Quantifying Sonic Boom Metric Variability

Open Access
Author:
Palmer, Joshua David
Graduate Program:
Acoustics
Degree:
Master of Science
Document Type:
Master Thesis
Date of Defense:
October 26, 2017
Committee Members:
  • Victor Ward Sparrow, Thesis Advisor
Keywords:
  • Sonic Boom
  • Acoustics
  • Sonic boom metrics
Abstract:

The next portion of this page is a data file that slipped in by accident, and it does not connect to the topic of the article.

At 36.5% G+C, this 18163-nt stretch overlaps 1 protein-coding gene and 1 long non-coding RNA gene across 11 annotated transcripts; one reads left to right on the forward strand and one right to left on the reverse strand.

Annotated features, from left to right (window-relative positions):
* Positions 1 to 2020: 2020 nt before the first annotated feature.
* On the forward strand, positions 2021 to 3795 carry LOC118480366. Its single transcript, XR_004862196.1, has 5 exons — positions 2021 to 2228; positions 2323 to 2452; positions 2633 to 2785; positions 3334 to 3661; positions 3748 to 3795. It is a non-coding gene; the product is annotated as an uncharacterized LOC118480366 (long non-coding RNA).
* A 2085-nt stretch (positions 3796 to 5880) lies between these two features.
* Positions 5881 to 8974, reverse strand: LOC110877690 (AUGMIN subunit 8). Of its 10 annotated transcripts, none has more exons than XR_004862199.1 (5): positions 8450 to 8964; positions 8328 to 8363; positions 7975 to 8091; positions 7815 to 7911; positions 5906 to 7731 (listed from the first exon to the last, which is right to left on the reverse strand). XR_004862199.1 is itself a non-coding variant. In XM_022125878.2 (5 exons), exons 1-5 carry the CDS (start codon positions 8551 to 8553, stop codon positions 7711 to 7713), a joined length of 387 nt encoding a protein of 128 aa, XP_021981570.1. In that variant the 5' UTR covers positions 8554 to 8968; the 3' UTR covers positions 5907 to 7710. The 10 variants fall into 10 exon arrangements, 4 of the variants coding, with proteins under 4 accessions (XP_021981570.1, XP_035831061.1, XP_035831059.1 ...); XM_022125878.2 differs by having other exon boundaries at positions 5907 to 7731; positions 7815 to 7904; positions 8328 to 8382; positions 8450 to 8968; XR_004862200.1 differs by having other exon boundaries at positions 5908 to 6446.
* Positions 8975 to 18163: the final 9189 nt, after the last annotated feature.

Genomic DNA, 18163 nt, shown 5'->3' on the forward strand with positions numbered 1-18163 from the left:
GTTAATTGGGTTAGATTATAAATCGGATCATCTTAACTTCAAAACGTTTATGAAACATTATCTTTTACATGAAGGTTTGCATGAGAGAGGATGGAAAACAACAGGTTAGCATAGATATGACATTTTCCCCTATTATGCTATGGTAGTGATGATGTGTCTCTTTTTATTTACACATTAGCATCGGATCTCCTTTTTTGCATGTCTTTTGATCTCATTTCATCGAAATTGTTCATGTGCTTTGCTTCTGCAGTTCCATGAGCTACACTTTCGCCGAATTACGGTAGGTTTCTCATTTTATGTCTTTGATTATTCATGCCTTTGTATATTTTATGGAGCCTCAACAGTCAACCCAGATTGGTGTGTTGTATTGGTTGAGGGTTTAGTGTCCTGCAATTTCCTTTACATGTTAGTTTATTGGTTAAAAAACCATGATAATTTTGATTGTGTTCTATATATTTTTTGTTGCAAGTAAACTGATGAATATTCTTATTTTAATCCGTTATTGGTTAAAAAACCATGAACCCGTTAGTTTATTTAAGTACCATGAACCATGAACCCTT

Various sonic boom noise metrics have been calculated for a number of sonic booms, N-wave signatures. The newly computed metrics dataset utilized high-quality recordings from the Superboom Caustic Analysis and Measurement Program (SCAMP) and Farfield Investigation of No-Boom Thresholds (FaINT) experiments conducted by NASA. With these signature datasets comprised of microphone measurements by long linear arrays, one can assess the waveform variability due in part to atmospheric turbulence influences across the arrays. Preferred boom events from these NASA datasets were then chosen after review of the flight conditions, flight objectives and actual waveforms generated in order to study only the non-focused, N-wave sonic boom signatures. The sonic boom noise metrics calculated for the preferred boom events include Stevens Mark VII Perceived Level (PLdB), un-weighted Sound Exposure Level (SELz) as well as Sound Exposure Level with A, B, C, D, and E weightings applied to the waveforms. A preliminary metric currently under development by NASA, the Indoor Sonic Boom Annoyance Predictor (ISBAP), was also briefly analyzed. The results show, for example, that the A-weighted sound exposure levels and Steven's Mark VII Perceived Levels had standard deviations in the range of 1.4 dB to 6.1 dB for the SCAMP measurements and 1.2 dB to 6.1 dB for FaINT measurements. Such sensitivity results should be helpful in assessing the applicability of sonic boom metrics for use in future en-route certification standards for civilian supersonic aircraft.